Bullet point journaling

This is a relatively new craze and is essentially another form of keeping a diary. It is more relaxed and less detailed compared to keeping a full diary. This is also good for writing on the go. Keeping the small diary in my bag so that if something happened I could add it as a bullet point on my list. This is a balance between the jar and the diary idea, if you prefer the neater look of keeping everything together in one place, then this would be more beneficial. I started by trying to jot something every day but I spent a lot of time trying to find things that were relevant and it started to become a play-by-play of my day. So many times I was searching for things to say and started to say “got the train”, “went to uni”, “had a lecture”. That isn’t the kind of stuff you want to be reading at the end of the year.

Photograph journaling

In a way, people already do this without realising. This could be considered more difficult but given most people are on their phones and take photos all the time anyway this is quite a good idea. You can organise you routine of when you want to take photos. I would recommend every day or just every time something of interest needs documenting. Then at the end of the year you can watch back your year. I took one every day for a year, some days it was just of my computer screen doing work, but I would always try to find a moment in the day that would be worth remembering or would summarise that day, or was the highlight of my day. I ended up with photos of sunsets and sunrises, I had photos from walks, holidays, friends, meals; you can do anything.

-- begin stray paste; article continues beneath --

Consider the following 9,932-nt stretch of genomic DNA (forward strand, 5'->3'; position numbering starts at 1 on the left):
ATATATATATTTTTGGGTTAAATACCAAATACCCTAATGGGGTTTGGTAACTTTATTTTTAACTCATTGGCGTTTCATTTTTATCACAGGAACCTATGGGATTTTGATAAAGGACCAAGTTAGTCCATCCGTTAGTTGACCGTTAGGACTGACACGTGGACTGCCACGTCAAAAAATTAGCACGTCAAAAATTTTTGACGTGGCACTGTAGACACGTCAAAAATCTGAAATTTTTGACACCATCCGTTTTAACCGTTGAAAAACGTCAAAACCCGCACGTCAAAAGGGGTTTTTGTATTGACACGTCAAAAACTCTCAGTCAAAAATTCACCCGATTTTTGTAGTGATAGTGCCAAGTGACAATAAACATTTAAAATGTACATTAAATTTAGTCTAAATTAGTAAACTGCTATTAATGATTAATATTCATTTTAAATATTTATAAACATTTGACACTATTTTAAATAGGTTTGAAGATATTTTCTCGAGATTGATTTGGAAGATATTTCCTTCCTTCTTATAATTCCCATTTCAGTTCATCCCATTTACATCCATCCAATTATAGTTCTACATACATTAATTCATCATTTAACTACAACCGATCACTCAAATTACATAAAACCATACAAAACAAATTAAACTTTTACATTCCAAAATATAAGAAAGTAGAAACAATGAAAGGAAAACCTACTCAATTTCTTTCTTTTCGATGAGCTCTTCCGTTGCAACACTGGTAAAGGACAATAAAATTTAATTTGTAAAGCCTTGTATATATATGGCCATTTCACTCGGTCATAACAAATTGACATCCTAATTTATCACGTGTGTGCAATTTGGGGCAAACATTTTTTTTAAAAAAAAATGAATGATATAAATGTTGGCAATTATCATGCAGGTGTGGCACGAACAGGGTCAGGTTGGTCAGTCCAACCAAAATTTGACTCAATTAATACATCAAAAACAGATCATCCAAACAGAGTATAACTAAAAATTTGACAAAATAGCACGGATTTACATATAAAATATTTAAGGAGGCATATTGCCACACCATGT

What it taught me:

Journaling for the year, no matter what form, taught me to appreciate the little things. It reminded me to not take for granted what is ‘normal’; the sunsets, the weekly catch-ups with friends. It taught me that I can stick to something, even though after a few months of keeping a diary I thought, why am I doing this? No one will read it? It’s about me. I will read it. It taught me to be expressive and talk about my feelings. Even on paper, it was therapeutic to express anger when I was frustrated, sadness when I was upset. It was a relief to write down my worries, as though by writing them I was erasing them for a while.

If you’ve never written a diary or kept a journal, I’d definitely recommend doing it. You could start with the jar or go straight for the diary. If you’re not much of a writer, try the photo-journaling.

Has anyone else tried journaling before? Are there other forms of journaling you’ve tried?

Eleanor